An independent and updated historical cohort mortality study was conducted among chemical plant workers to investigate further an association between exposures to formaldehyde and particulates and cancers of the nasopharynx and lung reported in an earlier National Cancer Institute study of the same plant.
Methods-Subjects were 7359 workers who were first employed between 1941 and 1984 in a factory in Wallingford, Connecticut where formaldehyde was used.
Vital status was determined on 31 December 1984 for 96% of the cohort and death certificates were obtained for 93% of 1531 known deaths.
Exposures of individual workers were estimated quantitatively for formaldehyde, product particulates, and non-product particulates, and qualitatively for pigment.
Statistical analyses focused on 6039 white men in 1945-84.
Cohort data that could not have been included in the National Cancer Institute study were also analysed separately.
Mortality among long term workers (employed = 1 y) was generally similar to or more favourable than that of the general population, and there was little evidence of a relation between either rates of lung cancer or standardised mortality ratios (SMRs) and several measures of exposure to formaldehyde, particulates, and pigment.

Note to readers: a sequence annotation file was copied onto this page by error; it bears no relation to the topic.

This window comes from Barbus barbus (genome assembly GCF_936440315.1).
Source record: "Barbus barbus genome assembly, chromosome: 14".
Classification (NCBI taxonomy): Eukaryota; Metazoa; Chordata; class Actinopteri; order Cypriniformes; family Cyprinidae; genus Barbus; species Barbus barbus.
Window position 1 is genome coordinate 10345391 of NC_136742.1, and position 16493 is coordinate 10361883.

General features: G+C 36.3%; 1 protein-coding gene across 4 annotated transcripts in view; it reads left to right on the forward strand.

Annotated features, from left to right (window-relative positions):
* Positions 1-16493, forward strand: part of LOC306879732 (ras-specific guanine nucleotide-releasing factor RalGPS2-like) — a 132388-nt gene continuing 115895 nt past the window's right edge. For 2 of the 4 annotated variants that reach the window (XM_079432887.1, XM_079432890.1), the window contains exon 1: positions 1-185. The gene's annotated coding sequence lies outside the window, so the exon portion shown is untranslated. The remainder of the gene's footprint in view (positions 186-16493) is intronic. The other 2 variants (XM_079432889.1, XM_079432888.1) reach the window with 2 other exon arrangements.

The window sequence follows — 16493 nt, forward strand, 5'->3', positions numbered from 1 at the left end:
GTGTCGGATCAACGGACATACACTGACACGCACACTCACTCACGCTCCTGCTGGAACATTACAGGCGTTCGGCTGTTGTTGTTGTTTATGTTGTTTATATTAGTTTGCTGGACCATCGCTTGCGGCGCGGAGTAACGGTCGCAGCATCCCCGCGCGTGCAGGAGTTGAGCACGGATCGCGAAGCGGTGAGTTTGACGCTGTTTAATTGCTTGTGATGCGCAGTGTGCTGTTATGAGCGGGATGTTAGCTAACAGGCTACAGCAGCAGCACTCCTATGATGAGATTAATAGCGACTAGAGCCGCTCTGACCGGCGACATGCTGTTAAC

For several causes including lung cancer, death rates among short term workers (employed<1 y) were significantly increased. (...)
Mots-clés Pascal : Formaldéhyde, Exposition professionnelle, Mortalité, Industrie chimique, Homme, Epidémiologie, Tumeur maligne, Connecticut, Etats Unis, Amérique du Nord, Amérique, Médecine travail
Mots-clés Pascal anglais : Formaldehyde, Occupational exposure, Mortality, Chemical industry, Human, Epidemiology, Malignant tumor, Connecticut, United States, North America, America, Occupational medicine
Notice produite par :
Inist-CNRS - Institut de l'Information Scientifique et Technique
Cote : 96-0413115
Code Inist : 002B03L06. Création : 10/04/1997.